A Photographic Narrative
by Sally Schloss
Polly Chandler’s disturbing and luminous black-and-white photos are like composed stills from dreams. She is the dreamer, the characters, and storyteller, photographing what she imagines. Her narrative metaphors express the deeply personal. By sharing what is vulnerable in herself she invites the viewers to connect to their own responses.
“A quote that comes the closest to defining art for me,” says Chandler, is “Art should comfort the disturbed and disturb the comfortable” [from the British street artist Banksy].
Chandler’s latest photo series, You Build It Up, You Wreck It Down, certainly embodies this artistic statement of purpose. The title is taken from a lyric by Tom Waits, whose songs and voice resonate for Chandler. His words expose emotional nerves and describe relationships through a glass darkly.
Another lyric, “You’re the Key That Got Lost,” is paired with a shot of a dark interior staircase in an apartment building. The fluorescent lights in the ceiling glow softly. The top stairs disappear into the gloom above. At the bottom of the stairs there’s an open doorway leading into muted daylight. Our eyes are deliberately focused on an illuminated key ring with its set of keys that have fallen and been left. One skeleton key, separated from the others, dangles onto its own step. The chilling image invites interpretation: Is there someone trapped and those keys will never open that door again? Is this a story about imprisonment and abandonment? Someone else might have a different interpretation. The fact is you must participate when looking, which is one of the pleasures of experiencing this work.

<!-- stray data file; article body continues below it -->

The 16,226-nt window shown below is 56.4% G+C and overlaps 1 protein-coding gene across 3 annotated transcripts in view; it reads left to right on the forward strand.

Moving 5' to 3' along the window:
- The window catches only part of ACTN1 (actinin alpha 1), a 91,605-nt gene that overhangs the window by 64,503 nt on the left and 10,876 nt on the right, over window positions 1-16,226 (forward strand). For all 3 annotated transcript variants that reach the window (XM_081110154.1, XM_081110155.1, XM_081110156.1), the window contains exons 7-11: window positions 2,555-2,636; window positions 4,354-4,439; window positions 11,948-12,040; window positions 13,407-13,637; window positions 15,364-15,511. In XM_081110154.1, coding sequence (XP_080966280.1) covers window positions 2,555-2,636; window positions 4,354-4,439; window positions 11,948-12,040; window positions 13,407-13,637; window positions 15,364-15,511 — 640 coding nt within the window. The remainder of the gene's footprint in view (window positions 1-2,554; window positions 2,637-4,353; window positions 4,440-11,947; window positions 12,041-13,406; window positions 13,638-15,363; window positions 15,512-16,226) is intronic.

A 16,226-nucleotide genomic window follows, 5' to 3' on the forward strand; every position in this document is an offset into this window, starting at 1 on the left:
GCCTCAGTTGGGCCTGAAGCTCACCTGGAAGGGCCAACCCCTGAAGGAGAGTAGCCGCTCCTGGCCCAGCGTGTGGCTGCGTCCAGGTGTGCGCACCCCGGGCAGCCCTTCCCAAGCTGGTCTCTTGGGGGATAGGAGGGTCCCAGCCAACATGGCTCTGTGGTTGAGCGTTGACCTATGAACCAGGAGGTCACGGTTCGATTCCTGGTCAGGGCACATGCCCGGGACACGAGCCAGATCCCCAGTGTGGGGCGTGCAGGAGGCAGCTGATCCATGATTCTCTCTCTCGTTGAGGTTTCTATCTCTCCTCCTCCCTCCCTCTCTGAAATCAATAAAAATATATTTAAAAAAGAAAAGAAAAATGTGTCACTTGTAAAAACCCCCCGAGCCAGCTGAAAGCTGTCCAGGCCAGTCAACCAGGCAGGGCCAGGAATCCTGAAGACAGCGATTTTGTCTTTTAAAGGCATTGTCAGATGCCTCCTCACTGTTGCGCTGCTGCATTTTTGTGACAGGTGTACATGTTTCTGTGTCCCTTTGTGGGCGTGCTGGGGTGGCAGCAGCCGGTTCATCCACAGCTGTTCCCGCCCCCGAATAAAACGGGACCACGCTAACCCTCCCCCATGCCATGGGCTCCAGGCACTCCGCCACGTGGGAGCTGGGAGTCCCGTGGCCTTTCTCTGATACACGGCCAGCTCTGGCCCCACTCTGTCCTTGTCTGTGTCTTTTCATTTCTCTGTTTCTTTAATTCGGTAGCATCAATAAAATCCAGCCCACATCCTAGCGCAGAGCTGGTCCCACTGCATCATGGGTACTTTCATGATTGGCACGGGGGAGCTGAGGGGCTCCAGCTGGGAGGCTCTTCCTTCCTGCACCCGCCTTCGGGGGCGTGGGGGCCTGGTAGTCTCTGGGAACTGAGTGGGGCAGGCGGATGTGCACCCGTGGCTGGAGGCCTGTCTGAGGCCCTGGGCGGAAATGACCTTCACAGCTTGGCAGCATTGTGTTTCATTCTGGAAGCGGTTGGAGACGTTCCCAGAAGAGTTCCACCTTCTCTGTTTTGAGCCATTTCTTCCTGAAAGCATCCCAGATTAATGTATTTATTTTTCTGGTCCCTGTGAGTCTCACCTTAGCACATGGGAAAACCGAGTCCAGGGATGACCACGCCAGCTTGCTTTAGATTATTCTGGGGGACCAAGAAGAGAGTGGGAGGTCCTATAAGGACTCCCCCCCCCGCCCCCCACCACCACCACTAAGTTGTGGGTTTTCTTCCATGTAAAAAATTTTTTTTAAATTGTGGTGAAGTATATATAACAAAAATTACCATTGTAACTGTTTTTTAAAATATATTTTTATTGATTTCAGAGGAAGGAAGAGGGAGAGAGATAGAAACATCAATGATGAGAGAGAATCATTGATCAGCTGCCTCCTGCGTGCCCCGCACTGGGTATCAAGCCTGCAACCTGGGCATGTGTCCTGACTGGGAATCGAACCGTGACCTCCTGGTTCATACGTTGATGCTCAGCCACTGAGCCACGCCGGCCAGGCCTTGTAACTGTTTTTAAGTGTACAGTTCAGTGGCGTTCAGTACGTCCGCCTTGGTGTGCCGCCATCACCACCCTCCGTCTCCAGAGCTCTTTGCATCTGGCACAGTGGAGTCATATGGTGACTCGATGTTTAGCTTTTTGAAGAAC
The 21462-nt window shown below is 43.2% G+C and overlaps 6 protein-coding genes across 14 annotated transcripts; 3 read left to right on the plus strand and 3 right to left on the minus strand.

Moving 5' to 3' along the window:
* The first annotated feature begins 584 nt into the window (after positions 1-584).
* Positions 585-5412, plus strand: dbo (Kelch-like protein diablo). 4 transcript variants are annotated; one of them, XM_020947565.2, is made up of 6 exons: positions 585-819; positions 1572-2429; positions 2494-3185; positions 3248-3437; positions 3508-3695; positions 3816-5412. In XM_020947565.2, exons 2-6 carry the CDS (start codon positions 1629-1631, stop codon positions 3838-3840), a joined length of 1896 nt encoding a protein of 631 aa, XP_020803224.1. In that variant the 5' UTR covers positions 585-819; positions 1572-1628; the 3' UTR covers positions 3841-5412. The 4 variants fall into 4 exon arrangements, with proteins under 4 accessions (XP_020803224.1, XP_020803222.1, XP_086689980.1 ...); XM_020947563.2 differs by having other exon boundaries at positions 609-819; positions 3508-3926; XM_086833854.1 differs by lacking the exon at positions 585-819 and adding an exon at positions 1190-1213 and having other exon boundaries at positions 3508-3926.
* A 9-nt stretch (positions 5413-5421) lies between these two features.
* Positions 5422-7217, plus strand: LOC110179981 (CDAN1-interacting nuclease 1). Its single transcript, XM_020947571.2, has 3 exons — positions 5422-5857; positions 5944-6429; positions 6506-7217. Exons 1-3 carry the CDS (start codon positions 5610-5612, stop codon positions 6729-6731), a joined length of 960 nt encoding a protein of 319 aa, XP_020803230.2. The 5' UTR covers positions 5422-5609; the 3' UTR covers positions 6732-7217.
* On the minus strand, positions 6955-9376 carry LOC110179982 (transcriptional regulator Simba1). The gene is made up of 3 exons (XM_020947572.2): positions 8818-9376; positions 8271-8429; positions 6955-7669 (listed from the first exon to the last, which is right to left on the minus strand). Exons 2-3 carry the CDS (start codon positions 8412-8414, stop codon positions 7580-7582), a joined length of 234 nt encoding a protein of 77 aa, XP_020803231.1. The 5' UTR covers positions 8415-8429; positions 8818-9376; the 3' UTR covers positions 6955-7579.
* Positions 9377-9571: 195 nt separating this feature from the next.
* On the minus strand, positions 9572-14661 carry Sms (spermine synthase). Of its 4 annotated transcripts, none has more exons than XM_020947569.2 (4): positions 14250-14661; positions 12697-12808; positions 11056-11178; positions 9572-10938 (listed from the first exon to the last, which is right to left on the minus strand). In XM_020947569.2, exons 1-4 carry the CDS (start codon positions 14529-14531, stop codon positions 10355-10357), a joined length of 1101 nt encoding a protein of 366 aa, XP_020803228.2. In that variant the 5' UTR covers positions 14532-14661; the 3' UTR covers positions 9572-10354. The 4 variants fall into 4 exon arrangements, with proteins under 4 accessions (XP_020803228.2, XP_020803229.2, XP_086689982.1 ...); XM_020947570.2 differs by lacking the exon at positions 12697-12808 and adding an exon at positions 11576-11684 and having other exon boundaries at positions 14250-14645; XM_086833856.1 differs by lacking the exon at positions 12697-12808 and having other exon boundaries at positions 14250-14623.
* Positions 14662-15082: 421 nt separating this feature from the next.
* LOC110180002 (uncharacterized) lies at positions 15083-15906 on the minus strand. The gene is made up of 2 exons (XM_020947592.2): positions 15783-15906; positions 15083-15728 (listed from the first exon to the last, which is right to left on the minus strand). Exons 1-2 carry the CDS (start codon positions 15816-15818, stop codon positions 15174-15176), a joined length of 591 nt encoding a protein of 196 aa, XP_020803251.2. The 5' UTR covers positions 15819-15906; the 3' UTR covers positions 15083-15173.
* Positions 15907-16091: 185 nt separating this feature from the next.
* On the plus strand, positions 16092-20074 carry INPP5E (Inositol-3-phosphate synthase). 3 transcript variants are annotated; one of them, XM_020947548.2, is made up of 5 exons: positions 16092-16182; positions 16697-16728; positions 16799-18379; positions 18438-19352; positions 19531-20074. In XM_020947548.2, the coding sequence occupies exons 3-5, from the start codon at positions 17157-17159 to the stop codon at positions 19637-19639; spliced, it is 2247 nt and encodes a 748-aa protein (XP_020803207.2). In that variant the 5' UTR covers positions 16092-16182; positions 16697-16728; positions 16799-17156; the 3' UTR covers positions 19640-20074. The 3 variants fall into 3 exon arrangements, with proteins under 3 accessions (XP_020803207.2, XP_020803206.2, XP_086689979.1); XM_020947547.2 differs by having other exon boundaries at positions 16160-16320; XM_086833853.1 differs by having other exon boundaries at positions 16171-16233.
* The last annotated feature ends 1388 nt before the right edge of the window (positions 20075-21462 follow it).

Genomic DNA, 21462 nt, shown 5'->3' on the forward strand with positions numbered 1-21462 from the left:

Chandler got her MFA in 2004. She has exhibited her work nationally, and her photographs have been published in magazines such as Photo District News, American Photo, and B&W Magazine. She moved here from Austin, Texas, six months ago.
“I cart around this huge large-format view camera and mass of equipment. Every one of my shots is completely constructed. To prepare, I take snaps on my iPhone and will even draw stick figures. When I look through the lens everything is upside down and backwards.
“So many people think I do manipulation of the image in Photoshop when, in reality, it’s all done in the camera. A shoot can take four hours. It’s very hard, but if it weren’t difficult it wouldn’t be exciting.
“My photography is about making connections with people and how I can tell my story. Words for me are inadequate.”
Chandler is right. The photos speak for themselves.
For more information about Polly Chandler, please visit www.pollychandler.com.